“That was stupid of me!” If you aren’t saying that to yourself at least once a week, you’re not getting as smart as you could.
When do I feel stupid?
Whenever I don’t operate optimally. Either due to a failure to plan correctly, to think effectively, or to find an obvious solution.
It’s cliché to say that you learn from your mistakes, but this is different. Most people don’t even register their own stupidity, and when they do, they quickly sweep it under the rug.
What is stupidity anyway?
Einstein said it best when he defined it as doing the same thing over and over again and expecting different results. So doing something stupid doesn’t mean you have a low IQ; it means you’re not learning from experience (yes, I’m an incremental theorist).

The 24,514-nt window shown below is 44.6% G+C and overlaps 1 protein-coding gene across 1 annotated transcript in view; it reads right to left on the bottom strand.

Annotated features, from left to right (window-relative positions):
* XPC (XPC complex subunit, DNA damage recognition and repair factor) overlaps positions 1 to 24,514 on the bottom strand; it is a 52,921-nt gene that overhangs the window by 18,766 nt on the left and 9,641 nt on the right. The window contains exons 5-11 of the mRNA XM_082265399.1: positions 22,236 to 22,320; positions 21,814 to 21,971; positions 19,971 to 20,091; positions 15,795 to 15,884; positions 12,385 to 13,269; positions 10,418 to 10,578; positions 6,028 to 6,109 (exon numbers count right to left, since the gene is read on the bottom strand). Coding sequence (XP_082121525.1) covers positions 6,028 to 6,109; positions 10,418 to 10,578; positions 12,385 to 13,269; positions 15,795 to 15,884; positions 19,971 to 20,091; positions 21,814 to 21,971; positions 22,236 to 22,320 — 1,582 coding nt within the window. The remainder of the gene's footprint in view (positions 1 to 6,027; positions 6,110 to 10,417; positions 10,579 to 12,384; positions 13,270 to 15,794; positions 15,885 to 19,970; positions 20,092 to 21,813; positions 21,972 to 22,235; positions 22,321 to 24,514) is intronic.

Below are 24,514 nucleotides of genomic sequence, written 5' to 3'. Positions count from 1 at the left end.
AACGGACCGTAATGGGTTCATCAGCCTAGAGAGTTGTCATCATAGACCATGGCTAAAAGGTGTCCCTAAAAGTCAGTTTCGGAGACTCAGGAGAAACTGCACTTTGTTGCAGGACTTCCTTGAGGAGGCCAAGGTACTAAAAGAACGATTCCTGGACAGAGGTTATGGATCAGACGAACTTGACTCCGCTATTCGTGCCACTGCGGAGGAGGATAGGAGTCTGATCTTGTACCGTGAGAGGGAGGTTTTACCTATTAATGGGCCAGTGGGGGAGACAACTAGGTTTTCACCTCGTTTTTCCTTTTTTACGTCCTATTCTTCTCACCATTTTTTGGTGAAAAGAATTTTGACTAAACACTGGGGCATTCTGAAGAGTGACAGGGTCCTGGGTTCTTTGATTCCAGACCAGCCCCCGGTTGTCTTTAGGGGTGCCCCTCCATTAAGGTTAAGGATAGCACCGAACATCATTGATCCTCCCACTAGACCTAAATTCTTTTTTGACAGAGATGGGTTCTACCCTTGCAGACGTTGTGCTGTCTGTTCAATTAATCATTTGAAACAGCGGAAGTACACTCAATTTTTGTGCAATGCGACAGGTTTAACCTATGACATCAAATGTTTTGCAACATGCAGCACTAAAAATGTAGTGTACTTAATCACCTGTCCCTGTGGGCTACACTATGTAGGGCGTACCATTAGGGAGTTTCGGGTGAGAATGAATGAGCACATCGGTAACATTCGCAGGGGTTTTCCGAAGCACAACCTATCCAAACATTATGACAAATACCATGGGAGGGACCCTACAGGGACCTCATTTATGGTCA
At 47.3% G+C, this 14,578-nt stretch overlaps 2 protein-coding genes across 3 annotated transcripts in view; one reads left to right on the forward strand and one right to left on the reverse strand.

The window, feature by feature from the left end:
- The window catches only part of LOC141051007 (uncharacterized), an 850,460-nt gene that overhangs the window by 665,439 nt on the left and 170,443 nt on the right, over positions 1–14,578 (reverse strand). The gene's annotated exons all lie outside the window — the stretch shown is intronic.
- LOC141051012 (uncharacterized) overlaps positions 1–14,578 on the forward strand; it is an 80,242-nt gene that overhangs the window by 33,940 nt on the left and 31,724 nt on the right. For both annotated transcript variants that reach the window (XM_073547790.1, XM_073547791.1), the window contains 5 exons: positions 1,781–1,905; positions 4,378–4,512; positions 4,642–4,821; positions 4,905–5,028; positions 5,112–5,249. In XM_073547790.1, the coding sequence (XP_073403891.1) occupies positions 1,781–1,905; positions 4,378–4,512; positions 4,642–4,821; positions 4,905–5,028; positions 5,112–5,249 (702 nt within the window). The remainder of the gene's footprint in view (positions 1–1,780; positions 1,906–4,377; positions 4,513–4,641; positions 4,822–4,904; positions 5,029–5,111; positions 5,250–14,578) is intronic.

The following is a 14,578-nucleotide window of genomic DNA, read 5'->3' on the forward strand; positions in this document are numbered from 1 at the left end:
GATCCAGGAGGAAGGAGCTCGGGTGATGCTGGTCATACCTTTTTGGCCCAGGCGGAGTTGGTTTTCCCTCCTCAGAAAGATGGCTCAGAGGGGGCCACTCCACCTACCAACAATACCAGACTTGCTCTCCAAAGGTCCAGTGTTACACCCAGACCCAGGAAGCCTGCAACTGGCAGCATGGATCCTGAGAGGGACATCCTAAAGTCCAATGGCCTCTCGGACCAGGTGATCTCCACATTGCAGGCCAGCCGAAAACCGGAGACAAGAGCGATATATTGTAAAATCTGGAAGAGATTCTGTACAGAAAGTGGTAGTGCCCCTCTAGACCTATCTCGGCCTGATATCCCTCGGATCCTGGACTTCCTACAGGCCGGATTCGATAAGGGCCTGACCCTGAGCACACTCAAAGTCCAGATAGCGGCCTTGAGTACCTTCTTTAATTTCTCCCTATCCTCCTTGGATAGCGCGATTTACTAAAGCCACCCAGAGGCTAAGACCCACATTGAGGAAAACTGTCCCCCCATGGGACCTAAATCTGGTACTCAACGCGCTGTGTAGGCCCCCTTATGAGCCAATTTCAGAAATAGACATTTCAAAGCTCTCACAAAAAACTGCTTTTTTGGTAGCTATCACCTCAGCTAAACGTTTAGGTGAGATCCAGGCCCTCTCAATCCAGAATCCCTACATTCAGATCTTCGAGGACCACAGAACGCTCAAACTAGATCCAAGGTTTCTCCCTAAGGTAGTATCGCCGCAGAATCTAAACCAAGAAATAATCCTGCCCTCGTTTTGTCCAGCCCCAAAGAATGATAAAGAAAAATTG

Stupidity is a failure to change, to adapt.
As the paleoanthropologist Rick Potts explains, what has taken us from caves to rocket science is our gradual ability to adapt to variation itself. In other words, we became increasingly allergic to inflexibility (read: stupidity).
Feeling stupid is a signal.
Don’t shy away from noticing your own stupidity, and welcome the unpleasant feeling it creates like a straight-shooting messenger. Receptiveness (self-awareness) is indeed the prerequisite first step of any learning.
So whenever you act stupid or fail to act smart, don’t shake your head in disbelief and rush to forget about it. Rather, grab that info and course correct. This is the be-all and end-all of learning.